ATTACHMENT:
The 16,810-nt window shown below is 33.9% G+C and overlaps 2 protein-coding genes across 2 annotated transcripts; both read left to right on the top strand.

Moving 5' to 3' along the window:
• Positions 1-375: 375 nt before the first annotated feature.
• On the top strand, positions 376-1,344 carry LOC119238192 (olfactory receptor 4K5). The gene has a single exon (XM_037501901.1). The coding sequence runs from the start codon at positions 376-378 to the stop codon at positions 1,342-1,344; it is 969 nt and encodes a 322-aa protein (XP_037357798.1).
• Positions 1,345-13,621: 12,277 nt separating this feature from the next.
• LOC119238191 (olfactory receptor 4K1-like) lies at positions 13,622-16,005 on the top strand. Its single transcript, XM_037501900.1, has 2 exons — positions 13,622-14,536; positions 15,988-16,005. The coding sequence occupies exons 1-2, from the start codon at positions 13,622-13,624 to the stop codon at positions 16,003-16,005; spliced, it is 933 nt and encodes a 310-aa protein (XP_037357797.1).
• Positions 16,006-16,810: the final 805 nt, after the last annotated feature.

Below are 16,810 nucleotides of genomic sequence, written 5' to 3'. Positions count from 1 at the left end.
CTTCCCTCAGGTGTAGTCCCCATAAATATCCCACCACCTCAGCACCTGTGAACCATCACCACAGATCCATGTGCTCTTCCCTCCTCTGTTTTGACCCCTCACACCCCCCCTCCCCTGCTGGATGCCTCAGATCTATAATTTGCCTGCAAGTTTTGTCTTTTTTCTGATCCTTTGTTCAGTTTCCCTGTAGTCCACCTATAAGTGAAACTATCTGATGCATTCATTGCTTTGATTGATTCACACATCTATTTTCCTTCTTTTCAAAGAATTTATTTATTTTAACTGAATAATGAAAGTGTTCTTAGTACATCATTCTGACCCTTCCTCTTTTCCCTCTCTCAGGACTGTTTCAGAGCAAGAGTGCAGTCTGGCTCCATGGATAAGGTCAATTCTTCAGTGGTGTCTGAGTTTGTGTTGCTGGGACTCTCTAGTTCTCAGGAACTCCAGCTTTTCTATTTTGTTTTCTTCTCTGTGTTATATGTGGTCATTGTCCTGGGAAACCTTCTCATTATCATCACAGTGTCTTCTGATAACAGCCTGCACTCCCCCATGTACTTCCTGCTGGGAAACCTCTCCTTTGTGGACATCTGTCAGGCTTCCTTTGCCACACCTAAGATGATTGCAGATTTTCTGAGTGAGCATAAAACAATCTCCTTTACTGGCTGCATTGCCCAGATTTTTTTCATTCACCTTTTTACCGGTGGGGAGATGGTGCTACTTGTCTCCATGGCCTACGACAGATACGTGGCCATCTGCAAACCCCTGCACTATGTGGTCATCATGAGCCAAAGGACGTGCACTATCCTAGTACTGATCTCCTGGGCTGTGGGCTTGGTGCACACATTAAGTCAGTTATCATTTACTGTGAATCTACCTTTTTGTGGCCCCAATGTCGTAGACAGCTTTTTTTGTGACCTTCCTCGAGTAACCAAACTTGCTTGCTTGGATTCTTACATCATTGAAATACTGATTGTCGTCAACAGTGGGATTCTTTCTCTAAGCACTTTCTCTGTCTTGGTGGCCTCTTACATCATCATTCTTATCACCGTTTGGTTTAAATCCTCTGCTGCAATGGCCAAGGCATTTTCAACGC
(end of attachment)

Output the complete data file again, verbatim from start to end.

The 16,810-nt window shown below is 33.9% G+C and overlaps 2 protein-coding genes across 2 annotated transcripts; both read left to right on the top strand.

Moving 5' to 3' along the window:
• Positions 1-375: 375 nt before the first annotated feature.
• On the top strand, positions 376-1,344 carry LOC119238192 (olfactory receptor 4K5). The gene has a single exon (XM_037501901.1). The coding sequence runs from the start codon at positions 376-378 to the stop codon at positions 1,342-1,344; it is 969 nt and encodes a 322-aa protein (XP_037357798.1).
• Positions 1,345-13,621: 12,277 nt separating this feature from the next.
• LOC119238191 (olfactory receptor 4K1-like) lies at positions 13,622-16,005 on the top strand. Its single transcript, XM_037501900.1, has 2 exons — positions 13,622-14,536; positions 15,988-16,005. The coding sequence occupies exons 1-2, from the start codon at positions 13,622-13,624 to the stop codon at positions 16,003-16,005; spliced, it is 933 nt and encodes a 310-aa protein (XP_037357797.1).
• Positions 16,006-16,810: the final 805 nt, after the last annotated feature.

Below are 16,810 nucleotides of genomic sequence, written 5' to 3'. Positions count from 1 at the left end.
CTTCCCTCAGGTGTAGTCCCCATAAATATCCCACCACCTCAGCACCTGTGAACCATCACCACAGATCCATGTGCTCTTCCCTCCTCTGTTTTGACCCCTCACACCCCCCCTCCCCTGCTGGATGCCTCAGATCTATAATTTGCCTGCAAGTTTTGTCTTTTTTCTGATCCTTTGTTCAGTTTCCCTGTAGTCCACCTATAAGTGAAACTATCTGATGCATTCATTGCTTTGATTGATTCACACATCTATTTTCCTTCTTTTCAAAGAATTTATTTATTTTAACTGAATAATGAAAGTGTTCTTAGTACATCATTCTGACCCTTCCTCTTTTCCCTCTCTCAGGACTGTTTCAGAGCAAGAGTGCAGTCTGGCTCCATGGATAAGGTCAATTCTTCAGTGGTGTCTGAGTTTGTGTTGCTGGGACTCTCTAGTTCTCAGGAACTCCAGCTTTTCTATTTTGTTTTCTTCTCTGTGTTATATGTGGTCATTGTCCTGGGAAACCTTCTCATTATCATCACAGTGTCTTCTGATAACAGCCTGCACTCCCCCATGTACTTCCTGCTGGGAAACCTCTCCTTTGTGGACATCTGTCAGGCTTCCTTTGCCACACCTAAGATGATTGCAGATTTTCTGAGTGAGCATAAAACAATCTCCTTTACTGGCTGCATTGCCCAGATTTTTTTCATTCACCTTTTTACCGGTGGGGAGATGGTGCTACTTGTCTCCATGGCCTACGACAGATACGTGGCCATCTGCAAACCCCTGCACTATGTGGTCATCATGAGCCAAAGGACGTGCACTATCCTAGTACTGATCTCCTGGGCTGTGGGCTTGGTGCACACATTAAGTCAGTTATCATTTACTGTGAATCTACCTTTTTGTGGCCCCAATGTCGTAGACAGCTTTTTTTGTGACCTTCCTCGAGTAACCAAACTTGCTTGCTTGGATTCTTACATCATTGAAATACTGATTGTCGTCAACAGTGGGATTCTTTCTCTAAGCACTTTCTCTGTCTTGGTGGCCTCTTACATCATCATTCTTATCACCGTTTGGTTTAAATCCTCTGCTGCAATGGCCAAGGCATTTTCAACGC